dimensions.) spinors in threedimensions are quaternions, and
the action of an evengraded element on a spinor is given by
ordinary quaternionic multiplication.
Note that the expression (1) for a vector rotation through an angle
θ, the angle appearing in γ was halved. Thus the spinor rotation
γ(ψ) = γψ (ordinary quaternionic multiplication) will rotate the
spinor ψ through an angle onehalf the measure of the angle of the
corresponding vector rotation. Once again, the problem of lifting a
vector rotation to a spinor rotation is twovalued: the expression
(1) with (180° + θ/2) in place of θ/2 will produce the same vector
rotation, but the negative of the spinor rotation.
The spinor/quaternion representation of rotations in 3D is becoming
increasingly prevalent in computer geometry and other applications,
because of the notable brevity of the corresponding spin matrix,
and the simplicity with which they can be multiplied together to
calculate the combined effect of successive rotations about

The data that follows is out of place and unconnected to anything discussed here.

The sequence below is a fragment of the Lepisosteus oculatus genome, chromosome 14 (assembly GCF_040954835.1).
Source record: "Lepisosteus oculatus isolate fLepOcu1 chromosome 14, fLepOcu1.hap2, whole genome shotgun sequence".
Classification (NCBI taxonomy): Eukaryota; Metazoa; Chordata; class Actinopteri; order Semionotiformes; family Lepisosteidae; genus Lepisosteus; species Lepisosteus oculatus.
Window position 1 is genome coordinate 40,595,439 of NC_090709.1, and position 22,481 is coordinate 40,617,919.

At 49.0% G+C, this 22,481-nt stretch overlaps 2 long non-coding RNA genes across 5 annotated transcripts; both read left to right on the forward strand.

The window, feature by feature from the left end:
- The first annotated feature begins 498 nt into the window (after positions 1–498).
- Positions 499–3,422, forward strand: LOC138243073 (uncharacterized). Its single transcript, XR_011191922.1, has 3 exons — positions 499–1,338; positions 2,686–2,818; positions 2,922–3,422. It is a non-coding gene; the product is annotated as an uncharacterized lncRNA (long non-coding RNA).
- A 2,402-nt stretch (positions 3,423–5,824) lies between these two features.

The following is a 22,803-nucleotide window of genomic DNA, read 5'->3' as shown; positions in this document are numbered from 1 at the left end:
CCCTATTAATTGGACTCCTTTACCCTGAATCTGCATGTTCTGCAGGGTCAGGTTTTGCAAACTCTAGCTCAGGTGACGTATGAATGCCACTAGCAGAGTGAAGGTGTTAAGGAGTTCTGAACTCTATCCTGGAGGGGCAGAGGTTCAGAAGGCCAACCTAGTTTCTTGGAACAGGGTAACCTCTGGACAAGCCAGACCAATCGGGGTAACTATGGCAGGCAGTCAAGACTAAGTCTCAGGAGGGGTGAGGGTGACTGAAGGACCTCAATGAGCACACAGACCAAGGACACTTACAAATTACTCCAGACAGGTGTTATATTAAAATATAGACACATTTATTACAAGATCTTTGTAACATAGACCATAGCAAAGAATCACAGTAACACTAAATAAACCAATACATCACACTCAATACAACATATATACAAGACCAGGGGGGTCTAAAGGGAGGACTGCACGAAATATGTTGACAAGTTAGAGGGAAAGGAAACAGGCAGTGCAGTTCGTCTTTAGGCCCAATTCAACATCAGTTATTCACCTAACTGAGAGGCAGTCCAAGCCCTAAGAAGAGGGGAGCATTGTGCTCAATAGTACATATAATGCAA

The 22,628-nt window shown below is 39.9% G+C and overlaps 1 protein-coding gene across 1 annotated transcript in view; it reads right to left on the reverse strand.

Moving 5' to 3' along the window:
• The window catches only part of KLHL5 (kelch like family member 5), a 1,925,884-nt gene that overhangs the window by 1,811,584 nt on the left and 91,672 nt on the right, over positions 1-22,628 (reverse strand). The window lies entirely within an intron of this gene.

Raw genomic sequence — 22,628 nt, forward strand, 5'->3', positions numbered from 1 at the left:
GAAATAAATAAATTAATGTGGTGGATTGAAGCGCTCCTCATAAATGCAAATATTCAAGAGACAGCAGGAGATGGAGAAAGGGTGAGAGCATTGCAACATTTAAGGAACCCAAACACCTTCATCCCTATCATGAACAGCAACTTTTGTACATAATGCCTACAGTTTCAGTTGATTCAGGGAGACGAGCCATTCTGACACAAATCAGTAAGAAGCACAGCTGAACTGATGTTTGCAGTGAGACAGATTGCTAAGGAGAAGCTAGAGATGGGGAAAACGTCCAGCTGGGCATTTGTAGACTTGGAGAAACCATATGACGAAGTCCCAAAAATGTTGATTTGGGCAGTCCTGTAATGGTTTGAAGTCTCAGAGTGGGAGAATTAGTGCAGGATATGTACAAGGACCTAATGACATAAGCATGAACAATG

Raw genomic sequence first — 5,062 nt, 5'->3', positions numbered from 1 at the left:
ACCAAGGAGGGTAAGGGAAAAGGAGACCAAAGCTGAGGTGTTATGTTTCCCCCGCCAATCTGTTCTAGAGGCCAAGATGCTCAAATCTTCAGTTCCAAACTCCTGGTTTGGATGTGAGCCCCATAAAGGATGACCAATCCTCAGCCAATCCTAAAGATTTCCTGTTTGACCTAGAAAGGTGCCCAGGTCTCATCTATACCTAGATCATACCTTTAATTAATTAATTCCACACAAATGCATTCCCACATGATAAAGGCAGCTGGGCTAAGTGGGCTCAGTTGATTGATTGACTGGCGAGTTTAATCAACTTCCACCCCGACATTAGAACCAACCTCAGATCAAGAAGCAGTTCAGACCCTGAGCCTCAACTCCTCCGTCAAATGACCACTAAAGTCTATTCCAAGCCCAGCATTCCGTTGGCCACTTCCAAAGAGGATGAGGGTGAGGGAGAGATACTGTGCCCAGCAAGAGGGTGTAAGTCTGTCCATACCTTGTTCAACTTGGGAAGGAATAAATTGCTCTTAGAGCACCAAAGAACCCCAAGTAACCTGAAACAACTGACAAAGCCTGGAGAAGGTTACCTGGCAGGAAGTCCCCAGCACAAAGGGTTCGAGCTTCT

different axes.
Explicit constructions
A space of spinors can be constructed explicitly with concrete and
abstract constructions. Theequivalence of these constructions are a
consequence of the uniqueness of the spinor representation of the
complex Clifford algebra. For a complete example in dimension 3,
see
spinors in three
dimensions.
Component spinors
Given a vector space
V and a quadratic form
g an
explicit matrix representation of the Clifford algebra
Cℓ(
V,
g) can be defined as follows.
Choose an orthonormal basis
e^{1}...
e^{n} for
V. Let
k = \lfloor n/2 \rfloor. Fix a set of 2
^{k} by
2
^{k} matrices \gamma^1 \ldots \gamma^n such that the